The Chicago Cubs have decided to be buyers at the trade deadline, sending a package including Eloy Jimenez and Dylan Cease to the White Sox for Jose Quintana.
With the season at its thereabout midway point, Cubs President Theo Epstein has made a definitive step in a direction on which he remained aloof throughout the week: The Cubs are now talent buyers, and look to contend for another World Series in 2017.
With the White Sox twitter account making the trade’s announcement official, both respective fan bases in Chicago can begin dreaming anout their squad’s newly-acquired talent.
For the Cubs, Quintana bolsters a starting rotation that presently ranks eighth in the NL in ERA at 4.66, eighth in FIP at 4.50 and ninth in total WAR from starting pitchers. Quintana adds ace-like potential to a mix of starters who have come to rest on the seasoned shoulders of veteran Jon Lester, himself having a rough year, posting his highest FIP figure (3.97) since 2012.
Interestingly, Quintana’s production is near top-of-the-rotation despite a season many would consider fumbling: Quintana has given up five or more earned runs four times in 2017, which is paired with a BB/9 a whole point above his average over the last three seasons. Of late, though, Quintana has returned to form, posting a 2.86 ERA and 3.49 FIP in six starts since June 11.
Heading to the White Sox…
The production and salary control of Quintana—who is controlled through 2020 with a salary never rising above $11 million—didn’t come cheap, though. In return for the left-hander, the Cubs will be sending over top organizational prospect Eloy Jimenez, along with pitcher Dylan Cease and infielders Matt Rose and Bryant Flete.
Jimenez was ranked as the Cubs organization’s unequivocal #1 prospect before the season, earning scouting grades above even Ian Happ and Albert Almora from FanGraphs, grades which are topped by a 70/80 power tool mark. Despite a league-average BABIP in high-A ball this year, Jimenez has doubled his walk rate from his breakout 2016 campaign, allowing him to still be productive despite a slide in batting average and power output.
Cease adds another power arm to the White Sox’ burgeoning crop of young fireballers, and though he isn’t as renowned for throwing gas as say, Michael Kopech, Cease adds a true 70/70 fastball grade from FanGraphs, which has helped earn the young hurler a 2.74 FIP across 51 innings in A-ball.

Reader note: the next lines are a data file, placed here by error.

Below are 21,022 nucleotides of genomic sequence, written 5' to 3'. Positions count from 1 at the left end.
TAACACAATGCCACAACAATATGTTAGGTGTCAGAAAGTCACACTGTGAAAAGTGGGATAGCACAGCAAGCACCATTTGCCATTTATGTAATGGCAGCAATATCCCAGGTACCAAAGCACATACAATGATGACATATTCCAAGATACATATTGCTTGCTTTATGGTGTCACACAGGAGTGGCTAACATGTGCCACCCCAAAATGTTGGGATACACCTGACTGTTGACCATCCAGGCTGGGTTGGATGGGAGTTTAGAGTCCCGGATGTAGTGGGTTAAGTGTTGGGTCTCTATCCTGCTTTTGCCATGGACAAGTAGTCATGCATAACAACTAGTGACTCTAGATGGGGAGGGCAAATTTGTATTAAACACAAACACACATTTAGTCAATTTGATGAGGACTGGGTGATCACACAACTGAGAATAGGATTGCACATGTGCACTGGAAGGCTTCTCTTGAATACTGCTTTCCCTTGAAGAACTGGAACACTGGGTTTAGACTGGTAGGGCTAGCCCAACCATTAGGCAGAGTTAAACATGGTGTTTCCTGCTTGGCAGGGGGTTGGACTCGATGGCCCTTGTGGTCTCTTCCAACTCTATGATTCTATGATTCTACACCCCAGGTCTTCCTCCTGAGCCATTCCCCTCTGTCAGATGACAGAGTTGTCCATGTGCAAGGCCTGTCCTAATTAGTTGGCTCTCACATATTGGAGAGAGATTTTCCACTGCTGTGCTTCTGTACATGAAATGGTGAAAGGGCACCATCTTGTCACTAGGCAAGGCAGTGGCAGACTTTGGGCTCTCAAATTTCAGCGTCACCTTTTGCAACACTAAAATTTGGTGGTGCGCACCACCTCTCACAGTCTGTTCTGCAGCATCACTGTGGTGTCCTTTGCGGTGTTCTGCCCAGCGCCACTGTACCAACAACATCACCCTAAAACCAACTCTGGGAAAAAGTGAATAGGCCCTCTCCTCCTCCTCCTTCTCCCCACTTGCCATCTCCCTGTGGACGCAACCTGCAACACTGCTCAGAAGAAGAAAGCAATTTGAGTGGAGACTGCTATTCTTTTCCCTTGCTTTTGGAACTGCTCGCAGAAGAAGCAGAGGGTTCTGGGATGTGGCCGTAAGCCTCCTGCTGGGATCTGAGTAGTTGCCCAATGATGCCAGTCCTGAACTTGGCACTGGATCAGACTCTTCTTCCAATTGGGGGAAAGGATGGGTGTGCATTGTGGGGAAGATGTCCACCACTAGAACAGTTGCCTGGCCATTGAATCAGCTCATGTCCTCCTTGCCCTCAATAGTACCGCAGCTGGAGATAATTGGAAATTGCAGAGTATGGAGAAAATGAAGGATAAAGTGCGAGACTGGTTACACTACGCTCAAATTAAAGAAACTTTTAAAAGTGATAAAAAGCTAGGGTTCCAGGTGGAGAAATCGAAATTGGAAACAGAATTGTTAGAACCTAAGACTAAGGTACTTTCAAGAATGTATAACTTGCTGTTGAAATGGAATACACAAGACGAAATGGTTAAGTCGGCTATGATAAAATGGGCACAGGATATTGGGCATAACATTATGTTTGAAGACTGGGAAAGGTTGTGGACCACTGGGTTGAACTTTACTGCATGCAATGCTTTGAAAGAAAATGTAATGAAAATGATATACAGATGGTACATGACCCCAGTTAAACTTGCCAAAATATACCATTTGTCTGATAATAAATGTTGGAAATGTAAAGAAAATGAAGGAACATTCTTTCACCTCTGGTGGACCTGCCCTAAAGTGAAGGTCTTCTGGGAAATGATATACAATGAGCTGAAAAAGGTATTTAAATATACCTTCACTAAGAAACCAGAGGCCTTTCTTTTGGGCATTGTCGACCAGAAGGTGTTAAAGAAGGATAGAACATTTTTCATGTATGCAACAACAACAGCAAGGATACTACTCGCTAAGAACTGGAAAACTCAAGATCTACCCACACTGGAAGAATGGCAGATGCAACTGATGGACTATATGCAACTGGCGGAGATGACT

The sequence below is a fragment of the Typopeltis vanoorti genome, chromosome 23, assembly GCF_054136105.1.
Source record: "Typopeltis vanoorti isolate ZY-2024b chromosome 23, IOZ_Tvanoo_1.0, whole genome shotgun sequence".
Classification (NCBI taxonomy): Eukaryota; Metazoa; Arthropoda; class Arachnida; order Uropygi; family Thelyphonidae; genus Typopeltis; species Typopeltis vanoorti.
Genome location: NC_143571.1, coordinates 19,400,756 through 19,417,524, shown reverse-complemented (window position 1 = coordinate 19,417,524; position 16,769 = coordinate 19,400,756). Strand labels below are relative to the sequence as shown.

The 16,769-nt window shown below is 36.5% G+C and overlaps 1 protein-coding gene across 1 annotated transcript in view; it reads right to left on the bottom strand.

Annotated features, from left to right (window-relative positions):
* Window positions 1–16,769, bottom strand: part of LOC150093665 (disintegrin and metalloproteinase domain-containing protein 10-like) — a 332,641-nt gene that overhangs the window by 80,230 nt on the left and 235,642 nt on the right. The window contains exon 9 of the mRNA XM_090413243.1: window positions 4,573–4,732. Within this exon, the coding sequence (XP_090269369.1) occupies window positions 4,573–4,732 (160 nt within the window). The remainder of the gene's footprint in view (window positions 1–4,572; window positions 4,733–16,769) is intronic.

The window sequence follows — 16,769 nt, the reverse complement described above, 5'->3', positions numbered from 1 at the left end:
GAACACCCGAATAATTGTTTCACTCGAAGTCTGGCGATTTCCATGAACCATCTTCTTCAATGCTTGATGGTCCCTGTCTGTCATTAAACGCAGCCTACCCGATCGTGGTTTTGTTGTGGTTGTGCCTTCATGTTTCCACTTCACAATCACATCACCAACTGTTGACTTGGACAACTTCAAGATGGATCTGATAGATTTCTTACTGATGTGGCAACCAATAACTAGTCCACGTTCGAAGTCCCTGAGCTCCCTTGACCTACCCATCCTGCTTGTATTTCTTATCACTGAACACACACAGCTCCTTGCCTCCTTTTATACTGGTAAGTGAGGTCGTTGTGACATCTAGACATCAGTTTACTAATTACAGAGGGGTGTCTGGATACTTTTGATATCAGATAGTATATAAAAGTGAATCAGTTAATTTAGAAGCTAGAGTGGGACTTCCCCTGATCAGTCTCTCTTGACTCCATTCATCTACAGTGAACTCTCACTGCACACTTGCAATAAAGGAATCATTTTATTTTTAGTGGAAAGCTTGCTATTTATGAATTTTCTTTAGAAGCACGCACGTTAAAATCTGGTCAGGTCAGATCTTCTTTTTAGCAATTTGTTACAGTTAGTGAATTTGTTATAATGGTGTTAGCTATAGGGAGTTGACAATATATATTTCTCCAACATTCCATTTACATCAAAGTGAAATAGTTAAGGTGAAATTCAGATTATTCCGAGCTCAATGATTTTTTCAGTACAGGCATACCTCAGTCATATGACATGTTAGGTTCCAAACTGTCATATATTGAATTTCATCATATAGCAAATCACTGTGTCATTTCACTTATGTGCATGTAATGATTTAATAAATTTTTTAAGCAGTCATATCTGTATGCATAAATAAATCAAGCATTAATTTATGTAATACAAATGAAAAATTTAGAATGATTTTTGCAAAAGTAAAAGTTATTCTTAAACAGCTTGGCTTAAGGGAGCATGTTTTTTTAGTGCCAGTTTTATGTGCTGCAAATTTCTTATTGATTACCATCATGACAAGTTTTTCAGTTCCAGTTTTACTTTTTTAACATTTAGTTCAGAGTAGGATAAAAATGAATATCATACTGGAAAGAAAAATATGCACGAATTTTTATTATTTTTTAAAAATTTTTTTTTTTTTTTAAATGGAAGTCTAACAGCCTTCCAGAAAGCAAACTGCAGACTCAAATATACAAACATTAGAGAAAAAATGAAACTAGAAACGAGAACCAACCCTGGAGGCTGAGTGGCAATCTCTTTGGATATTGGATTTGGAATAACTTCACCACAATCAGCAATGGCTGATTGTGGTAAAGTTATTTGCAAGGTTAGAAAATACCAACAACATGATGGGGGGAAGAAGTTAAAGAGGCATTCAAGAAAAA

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At the major league level, the White Sox lose the very foundation of their starting rotation, and even in the absence of other trades—Melky Cabrera, Jose Abreu, David Robertson, Todd Frazier, and the like—the team projects to be at least a handful of games worse than they already were (HINT: They’ve been truly awful).
Sporting the league’s fourth-worst winning percentage at .437, the team was already nipping at the heels of the San Diego Padres for the third-worst percentage before the All-Star break, this move now virtually assuring the White Sox will be one of the three worst teams in baseball. If more moves are on the horizon, as they very well should for a team so blatantly attempting a rebuild, it is conceivable that the White Sox could be picking second overall or better come the 2018 draft.
Any top-flight player selected at such a draft position would be added to what is already assuredly the most coveted corps of prospects in baseball: Yoan Moncada, Michael Kopech, Luis Robert, Eloy Jimenez, Carson Fulmer, Zack Burdi and Zack Collins. The future is unsure, but it could be very bright for the White Sox.
Despite all the talent flying around the country and switching jerseys, it is still much too early to grade the return for either team. What can be graded, however, is the decision by both front offices in Chicago to commit to their respective courses.
For the Cubs, it means selling the young, would-be, might-be, could-be talent for proven veteran dominance on the mound in an effort to bring another World Series to town. As for the White Sox, it means surrendering contributing talent now in the hopes of returning to competitiveness in 2018 and beyond.